Michael Erlewine

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Re: My Take on the Nikon Z Macros: 50mm and 105mm
« Reply #14 on: July 03, 2021, 02:25:33 am »

Hi, yes, I get that, and your images are wonderful. I was just trying to get an answer about the issue with the minimal step being too large in the Nikon cameras

I hear that, but like the old jazz tune with Les McCann & Eddie Harris "Compared To What?"

For any given smallest increment, there has to be cases where it is too big. It's relative, IMO.
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Michael Erlewine

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Re: My Take on the Nikon Z Macros: 50mm and 105mm
« Reply #15 on: July 09, 2021, 04:25:28 pm »

More testing with the Z 105 Macro on the Z7ii camera. In this note, I am just looking at focus stacking and how that 105 Macro works with the Z7iiís internal focus-stacking ability. It seems to work well. Since I know of no way to figure out the total number in steps that will be needed, one has to guess. For example, I guessed, using the smallest increment of ď1Ē that 100 images would be enough to capture a single flower from front to back. Yet, no, that did not work. It only captured perhaps ĺ of the flower. Setting the increment to 150 steps seems to do the job.

However, why couldnít Nikon let us set the front edge of the image, the rear edge of the image, and the size of the step, and tell us the number of steps, or better yet just produce a picture given those parameters? It would not be rocket science. I would think a firmware update could handle that.

Putting that quibble aside, it seems like a step size of ď1Ē (and enough layers) would be enough for almost anything I need, which for me means I can make use of this lens for stacking focus. Now, all that remains is to consider the IQ of the image.

So far, the IQ seem OK, perhaps better than that. I have to admit, I have been kind of holding my nose as to the capability of the internal focus stacking of the Nikon 7ii, but Iíll have to stop that. The system can produce good focus-stacked images.

Now what am I going to do with all the skill I have acquired doing this by hand all these years? Oh well. All I really care about are the end results, yet the process also deserves respect. However, I can adapt to any process that produces good results. And the internal focus stacking is way faster and less jiggly than doing it by hand, especially if one considers the changing light of the sun and shadows.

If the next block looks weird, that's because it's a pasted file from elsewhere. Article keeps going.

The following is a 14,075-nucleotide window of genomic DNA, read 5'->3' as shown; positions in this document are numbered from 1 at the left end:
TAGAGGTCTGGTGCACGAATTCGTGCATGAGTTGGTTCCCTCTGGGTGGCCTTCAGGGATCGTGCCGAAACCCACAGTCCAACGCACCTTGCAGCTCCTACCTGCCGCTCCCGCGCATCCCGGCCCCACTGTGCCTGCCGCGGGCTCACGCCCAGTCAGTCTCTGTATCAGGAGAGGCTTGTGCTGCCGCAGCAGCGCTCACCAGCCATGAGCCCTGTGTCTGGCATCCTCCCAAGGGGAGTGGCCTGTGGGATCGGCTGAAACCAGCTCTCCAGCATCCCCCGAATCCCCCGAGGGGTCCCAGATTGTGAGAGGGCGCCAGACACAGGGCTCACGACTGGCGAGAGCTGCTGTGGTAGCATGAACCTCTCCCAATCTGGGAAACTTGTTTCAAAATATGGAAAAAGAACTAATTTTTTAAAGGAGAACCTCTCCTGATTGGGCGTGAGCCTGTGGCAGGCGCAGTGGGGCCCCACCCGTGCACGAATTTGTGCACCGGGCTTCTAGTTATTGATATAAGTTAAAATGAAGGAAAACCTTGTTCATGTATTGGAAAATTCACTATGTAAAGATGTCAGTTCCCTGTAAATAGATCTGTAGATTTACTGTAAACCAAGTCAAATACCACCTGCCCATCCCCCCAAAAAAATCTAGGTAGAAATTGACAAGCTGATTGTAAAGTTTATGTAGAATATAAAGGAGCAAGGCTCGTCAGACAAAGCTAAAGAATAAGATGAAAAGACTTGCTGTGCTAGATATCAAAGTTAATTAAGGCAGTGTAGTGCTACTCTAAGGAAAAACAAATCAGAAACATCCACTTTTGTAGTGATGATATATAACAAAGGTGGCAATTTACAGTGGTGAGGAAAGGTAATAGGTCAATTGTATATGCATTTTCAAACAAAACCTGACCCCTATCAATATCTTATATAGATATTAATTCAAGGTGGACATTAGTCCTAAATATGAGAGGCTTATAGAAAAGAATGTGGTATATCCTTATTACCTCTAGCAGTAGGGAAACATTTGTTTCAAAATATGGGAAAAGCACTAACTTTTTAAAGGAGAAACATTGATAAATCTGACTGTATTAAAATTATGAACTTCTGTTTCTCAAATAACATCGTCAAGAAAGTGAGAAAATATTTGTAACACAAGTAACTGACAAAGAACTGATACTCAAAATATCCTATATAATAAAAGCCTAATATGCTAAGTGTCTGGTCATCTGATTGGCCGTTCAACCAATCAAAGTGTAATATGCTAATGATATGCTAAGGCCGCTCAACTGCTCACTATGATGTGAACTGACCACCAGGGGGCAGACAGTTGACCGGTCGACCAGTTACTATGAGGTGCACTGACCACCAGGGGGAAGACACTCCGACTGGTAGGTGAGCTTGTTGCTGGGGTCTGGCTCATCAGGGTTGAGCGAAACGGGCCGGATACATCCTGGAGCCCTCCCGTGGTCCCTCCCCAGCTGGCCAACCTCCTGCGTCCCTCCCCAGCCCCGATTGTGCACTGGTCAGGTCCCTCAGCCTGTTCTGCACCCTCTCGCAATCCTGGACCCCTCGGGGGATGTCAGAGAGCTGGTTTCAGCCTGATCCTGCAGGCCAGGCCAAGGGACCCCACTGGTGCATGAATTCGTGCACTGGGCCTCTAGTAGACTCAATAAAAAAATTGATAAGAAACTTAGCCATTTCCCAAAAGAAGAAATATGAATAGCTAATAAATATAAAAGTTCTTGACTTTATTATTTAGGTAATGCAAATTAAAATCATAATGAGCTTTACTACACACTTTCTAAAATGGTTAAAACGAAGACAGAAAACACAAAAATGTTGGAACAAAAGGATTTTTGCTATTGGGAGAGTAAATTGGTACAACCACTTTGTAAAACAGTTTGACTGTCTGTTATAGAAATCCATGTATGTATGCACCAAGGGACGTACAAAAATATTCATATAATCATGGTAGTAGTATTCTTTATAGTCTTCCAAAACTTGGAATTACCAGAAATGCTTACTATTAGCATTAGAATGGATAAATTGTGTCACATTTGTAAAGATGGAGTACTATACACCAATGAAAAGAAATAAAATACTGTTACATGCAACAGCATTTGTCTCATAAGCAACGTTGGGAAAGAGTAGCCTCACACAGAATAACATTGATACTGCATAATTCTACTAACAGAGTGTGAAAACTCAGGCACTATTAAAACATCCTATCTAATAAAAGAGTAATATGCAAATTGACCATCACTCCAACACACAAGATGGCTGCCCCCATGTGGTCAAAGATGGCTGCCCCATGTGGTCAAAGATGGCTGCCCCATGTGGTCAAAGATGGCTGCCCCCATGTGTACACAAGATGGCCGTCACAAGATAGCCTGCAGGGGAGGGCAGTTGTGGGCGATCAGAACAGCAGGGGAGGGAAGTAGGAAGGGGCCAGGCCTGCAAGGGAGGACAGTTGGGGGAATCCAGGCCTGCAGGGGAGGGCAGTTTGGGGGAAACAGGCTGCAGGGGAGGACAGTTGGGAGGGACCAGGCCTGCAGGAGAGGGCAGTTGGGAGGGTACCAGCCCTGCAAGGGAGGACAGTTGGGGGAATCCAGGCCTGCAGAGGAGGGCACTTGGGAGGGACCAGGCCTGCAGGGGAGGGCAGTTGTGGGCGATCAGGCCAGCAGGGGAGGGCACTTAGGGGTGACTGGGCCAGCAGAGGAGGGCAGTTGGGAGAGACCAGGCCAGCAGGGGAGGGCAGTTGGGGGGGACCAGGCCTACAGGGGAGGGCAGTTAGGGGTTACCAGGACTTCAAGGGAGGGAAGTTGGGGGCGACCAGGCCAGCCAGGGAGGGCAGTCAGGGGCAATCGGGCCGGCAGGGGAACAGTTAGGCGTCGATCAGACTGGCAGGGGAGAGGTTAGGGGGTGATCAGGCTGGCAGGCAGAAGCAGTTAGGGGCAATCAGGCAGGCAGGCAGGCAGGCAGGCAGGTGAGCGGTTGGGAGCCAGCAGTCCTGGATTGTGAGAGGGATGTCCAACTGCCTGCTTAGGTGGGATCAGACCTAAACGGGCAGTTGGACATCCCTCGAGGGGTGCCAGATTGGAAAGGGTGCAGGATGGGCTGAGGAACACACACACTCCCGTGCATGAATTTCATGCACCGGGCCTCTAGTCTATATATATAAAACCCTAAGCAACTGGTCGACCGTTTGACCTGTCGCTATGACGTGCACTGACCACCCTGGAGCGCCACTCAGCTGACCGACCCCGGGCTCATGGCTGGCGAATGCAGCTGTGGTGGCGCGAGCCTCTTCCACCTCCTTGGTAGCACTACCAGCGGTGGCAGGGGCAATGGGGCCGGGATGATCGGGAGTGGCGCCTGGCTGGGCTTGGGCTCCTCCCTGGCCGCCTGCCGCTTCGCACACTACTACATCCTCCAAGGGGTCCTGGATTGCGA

It is true that I have macro lenses that have better IQ and are better corrected, many of them, but all of these are manual lenses and would have to go on an automatic focus rail if I wanted to automate them. Of course, as a professional critic (music and film) by trade, I canít help but be critical. Iím not happy with equipment, or more correct Iím happy, but could always be happier if we just tweaked this or that.

Here is a stacked image using the Nikon Z 105 Macro on the Nikon Zii.

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Re: My Take on the Nikon Z Macros: 50mm and 105mm
« Reply #16 on: July 10, 2021, 12:04:48 pm »

is the jpg compression messing with the front petal left edge and the underneath of the second petal (the one immediately left) or is that a lighting issue ?
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Michael Erlewine

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Re: My Take on the Nikon Z Macros: 50mm and 105mm
« Reply #17 on: July 10, 2021, 05:11:57 pm »

is the jpg compression messing with the front petal left edge and the underneath of the second petal (the one immediately left) or is that a lighting issue ?

there is back light behind the 2nd petal, and so on. This is just a trial photo, not meant to be a finished photo. A new lens and a new way (for me) of using it, internal stacking.
« Last Edit: July 10, 2021, 09:39:20 pm by Michael Erlewine »
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Michael Erlewine

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Re: My Take on the Nikon Z Macros: 50mm and 105mm
« Reply #18 on: July 13, 2021, 08:13:26 pm »

I can't say that the Z 105 Macro is not sharp!
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Michael Erlewine

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Re: My Take on the Nikon Z Macros: 50mm and 105mm
« Reply #19 on: July 31, 2021, 06:27:32 pm »

I continue to be impressed by the Z 105 Macro, when stacked.

Here are couple taken today as my dahlias start to come into bloom. What's not to like?